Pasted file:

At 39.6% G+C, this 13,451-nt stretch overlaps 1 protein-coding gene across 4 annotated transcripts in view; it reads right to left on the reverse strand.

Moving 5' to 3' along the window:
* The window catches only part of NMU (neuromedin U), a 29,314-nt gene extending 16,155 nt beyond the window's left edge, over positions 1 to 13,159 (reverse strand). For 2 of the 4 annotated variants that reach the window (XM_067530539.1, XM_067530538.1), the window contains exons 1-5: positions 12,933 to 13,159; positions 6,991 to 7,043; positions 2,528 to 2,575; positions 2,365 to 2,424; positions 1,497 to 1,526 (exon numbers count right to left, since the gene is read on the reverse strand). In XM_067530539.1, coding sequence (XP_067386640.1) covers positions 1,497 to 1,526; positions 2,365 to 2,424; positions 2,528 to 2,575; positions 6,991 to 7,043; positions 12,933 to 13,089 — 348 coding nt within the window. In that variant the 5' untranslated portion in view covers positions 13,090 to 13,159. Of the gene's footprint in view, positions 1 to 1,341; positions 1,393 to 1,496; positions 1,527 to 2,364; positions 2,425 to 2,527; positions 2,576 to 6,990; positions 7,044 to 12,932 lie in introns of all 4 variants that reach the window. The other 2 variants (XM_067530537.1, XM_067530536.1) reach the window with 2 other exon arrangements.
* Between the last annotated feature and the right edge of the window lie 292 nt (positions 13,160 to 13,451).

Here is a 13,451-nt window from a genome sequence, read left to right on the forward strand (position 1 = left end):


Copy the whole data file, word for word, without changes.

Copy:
At 39.6% G+C, this 13,451-nt stretch overlaps 1 protein-coding gene across 4 annotated transcripts in view; it reads right to left on the reverse strand.

Moving 5' to 3' along the window:
* The window catches only part of NMU (neuromedin U), a 29,314-nt gene extending 16,155 nt beyond the window's left edge, over positions 1 to 13,159 (reverse strand). For 2 of the 4 annotated variants that reach the window (XM_067530539.1, XM_067530538.1), the window contains exons 1-5: positions 12,933 to 13,159; positions 6,991 to 7,043; positions 2,528 to 2,575; positions 2,365 to 2,424; positions 1,497 to 1,526 (exon numbers count right to left, since the gene is read on the reverse strand). In XM_067530539.1, coding sequence (XP_067386640.1) covers positions 1,497 to 1,526; positions 2,365 to 2,424; positions 2,528 to 2,575; positions 6,991 to 7,043; positions 12,933 to 13,089 — 348 coding nt within the window. In that variant the 5' untranslated portion in view covers positions 13,090 to 13,159. Of the gene's footprint in view, positions 1 to 1,341; positions 1,393 to 1,496; positions 1,527 to 2,364; positions 2,425 to 2,527; positions 2,576 to 6,990; positions 7,044 to 12,932 lie in introns of all 4 variants that reach the window. The other 2 variants (XM_067530537.1, XM_067530536.1) reach the window with 2 other exon arrangements.
* Between the last annotated feature and the right edge of the window lie 292 nt (positions 13,160 to 13,451).

Here is a 13,451-nt window from a genome sequence, read left to right on the forward strand (position 1 = left end):